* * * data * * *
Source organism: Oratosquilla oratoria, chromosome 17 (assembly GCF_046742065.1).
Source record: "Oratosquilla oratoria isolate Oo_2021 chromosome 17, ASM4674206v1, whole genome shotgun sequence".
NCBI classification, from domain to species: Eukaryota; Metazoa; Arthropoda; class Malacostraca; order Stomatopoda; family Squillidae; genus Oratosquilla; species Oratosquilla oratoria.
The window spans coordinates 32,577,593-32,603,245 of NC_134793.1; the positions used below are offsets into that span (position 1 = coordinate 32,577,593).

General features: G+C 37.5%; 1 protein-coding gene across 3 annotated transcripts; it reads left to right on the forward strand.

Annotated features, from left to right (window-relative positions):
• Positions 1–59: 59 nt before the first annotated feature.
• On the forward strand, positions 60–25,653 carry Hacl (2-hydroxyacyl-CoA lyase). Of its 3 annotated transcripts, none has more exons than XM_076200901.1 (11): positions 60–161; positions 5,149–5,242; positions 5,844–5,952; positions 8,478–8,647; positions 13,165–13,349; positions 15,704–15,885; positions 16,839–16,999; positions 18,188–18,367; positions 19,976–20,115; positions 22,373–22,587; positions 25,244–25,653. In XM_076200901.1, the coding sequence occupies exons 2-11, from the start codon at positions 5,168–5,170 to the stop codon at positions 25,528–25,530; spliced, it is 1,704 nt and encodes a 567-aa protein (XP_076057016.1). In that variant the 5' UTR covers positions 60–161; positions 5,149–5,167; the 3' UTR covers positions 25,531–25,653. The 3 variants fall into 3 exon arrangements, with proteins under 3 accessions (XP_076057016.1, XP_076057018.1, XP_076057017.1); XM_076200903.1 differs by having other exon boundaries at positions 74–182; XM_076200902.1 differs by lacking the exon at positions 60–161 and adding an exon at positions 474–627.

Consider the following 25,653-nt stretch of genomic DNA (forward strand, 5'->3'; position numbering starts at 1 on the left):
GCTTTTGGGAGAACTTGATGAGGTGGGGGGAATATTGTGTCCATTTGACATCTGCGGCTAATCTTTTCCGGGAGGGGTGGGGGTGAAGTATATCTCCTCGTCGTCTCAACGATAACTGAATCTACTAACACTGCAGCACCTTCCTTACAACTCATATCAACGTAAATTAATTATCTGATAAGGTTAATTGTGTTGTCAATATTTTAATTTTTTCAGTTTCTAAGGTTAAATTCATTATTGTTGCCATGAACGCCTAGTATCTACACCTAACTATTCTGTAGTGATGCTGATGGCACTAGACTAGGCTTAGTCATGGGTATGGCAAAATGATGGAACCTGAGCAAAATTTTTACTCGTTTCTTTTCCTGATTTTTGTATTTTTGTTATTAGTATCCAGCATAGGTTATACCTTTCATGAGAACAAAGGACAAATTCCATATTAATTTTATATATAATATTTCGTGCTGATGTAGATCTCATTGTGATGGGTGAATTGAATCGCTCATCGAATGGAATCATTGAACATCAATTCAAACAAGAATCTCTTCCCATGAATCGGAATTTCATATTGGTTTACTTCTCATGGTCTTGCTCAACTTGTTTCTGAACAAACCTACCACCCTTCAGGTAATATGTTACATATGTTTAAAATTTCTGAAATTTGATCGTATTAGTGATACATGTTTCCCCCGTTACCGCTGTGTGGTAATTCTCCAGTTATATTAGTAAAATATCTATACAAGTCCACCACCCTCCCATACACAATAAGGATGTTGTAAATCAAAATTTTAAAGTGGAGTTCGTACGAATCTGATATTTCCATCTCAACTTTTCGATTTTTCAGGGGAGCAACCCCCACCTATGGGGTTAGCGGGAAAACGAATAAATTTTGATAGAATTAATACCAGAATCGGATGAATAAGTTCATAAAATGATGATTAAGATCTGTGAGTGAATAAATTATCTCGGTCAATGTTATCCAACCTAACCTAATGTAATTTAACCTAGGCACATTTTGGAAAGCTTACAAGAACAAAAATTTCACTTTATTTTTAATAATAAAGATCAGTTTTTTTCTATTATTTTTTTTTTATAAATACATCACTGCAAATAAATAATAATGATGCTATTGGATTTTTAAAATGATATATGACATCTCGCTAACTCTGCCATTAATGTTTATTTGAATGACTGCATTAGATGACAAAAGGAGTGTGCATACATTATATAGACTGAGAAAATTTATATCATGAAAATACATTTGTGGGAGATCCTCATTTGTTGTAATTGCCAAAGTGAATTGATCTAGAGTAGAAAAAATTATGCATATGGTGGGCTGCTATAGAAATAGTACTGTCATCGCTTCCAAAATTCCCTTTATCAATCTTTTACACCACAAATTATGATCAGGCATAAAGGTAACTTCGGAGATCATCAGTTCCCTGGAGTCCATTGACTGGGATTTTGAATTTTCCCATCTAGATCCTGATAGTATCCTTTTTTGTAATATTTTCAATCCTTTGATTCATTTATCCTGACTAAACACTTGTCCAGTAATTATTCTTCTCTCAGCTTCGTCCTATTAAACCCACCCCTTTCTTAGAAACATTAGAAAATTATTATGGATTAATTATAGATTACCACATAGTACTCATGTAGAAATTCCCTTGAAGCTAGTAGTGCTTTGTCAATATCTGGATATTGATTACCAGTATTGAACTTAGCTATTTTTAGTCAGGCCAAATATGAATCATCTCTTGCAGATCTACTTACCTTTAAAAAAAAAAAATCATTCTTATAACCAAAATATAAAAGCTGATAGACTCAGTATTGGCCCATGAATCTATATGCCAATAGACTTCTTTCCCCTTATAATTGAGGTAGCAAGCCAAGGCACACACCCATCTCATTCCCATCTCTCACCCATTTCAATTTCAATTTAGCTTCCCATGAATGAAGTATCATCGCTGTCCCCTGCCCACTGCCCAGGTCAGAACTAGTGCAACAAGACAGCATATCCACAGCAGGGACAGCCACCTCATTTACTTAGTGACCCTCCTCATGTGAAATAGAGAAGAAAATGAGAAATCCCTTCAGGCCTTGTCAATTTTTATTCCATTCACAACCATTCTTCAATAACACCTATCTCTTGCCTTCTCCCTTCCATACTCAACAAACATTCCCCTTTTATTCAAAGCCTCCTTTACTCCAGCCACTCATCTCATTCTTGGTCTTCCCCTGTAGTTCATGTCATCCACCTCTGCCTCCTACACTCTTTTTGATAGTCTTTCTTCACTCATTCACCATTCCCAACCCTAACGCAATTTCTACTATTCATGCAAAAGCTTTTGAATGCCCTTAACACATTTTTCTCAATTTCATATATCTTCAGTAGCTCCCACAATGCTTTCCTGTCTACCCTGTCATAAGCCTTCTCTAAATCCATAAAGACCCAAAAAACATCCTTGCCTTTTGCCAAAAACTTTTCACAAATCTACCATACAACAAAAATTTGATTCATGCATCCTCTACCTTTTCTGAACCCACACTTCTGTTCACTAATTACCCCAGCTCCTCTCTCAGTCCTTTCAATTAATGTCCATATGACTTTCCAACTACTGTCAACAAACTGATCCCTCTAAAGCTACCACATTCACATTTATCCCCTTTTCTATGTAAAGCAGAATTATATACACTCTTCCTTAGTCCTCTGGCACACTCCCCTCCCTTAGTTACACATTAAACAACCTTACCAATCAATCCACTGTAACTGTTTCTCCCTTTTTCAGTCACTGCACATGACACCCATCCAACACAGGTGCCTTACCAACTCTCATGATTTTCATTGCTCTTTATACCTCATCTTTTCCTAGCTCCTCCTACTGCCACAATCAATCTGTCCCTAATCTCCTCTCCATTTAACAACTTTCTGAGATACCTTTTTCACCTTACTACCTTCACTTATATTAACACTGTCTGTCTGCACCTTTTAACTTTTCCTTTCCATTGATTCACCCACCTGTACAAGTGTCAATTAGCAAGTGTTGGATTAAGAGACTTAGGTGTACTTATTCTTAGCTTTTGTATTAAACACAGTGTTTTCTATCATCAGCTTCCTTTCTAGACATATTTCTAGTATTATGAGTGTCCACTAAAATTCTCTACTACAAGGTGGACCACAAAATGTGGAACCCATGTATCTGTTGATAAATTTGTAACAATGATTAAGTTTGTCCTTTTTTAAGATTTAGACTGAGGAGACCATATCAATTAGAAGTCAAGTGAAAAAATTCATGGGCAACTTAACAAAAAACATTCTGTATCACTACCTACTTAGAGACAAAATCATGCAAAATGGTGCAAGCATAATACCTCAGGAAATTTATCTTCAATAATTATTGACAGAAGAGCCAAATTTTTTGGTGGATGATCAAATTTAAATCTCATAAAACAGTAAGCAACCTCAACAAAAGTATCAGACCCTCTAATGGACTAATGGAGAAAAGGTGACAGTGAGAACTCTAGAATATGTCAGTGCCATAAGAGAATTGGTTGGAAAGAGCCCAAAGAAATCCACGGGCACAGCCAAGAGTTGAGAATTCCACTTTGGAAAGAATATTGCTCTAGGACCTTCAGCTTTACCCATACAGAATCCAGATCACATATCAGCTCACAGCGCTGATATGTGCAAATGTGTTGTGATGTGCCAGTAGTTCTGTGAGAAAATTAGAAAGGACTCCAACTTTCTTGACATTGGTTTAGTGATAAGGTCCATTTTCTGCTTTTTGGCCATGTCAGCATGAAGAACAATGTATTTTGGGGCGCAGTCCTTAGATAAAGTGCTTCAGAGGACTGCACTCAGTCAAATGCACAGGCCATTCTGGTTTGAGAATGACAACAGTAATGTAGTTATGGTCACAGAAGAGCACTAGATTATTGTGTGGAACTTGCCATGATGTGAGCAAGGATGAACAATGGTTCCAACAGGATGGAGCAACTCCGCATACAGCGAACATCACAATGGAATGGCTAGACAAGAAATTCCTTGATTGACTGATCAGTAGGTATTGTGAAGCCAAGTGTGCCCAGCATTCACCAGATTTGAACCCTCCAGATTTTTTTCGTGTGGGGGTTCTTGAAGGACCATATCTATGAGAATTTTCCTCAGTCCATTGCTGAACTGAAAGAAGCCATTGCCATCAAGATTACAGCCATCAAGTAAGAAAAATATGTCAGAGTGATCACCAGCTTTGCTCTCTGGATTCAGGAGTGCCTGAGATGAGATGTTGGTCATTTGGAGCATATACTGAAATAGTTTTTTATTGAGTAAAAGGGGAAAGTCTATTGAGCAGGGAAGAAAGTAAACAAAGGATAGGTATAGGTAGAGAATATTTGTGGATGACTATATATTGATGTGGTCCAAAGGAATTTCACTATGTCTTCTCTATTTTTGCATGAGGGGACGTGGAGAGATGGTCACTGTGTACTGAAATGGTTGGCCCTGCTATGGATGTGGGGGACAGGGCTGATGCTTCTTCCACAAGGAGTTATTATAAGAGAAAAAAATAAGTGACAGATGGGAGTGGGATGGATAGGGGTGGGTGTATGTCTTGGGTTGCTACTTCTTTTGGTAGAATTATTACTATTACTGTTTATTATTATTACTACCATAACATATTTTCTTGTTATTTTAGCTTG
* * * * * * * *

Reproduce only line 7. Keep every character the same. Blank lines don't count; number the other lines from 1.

• Positions 1–59: 59 nt before the first annotated feature.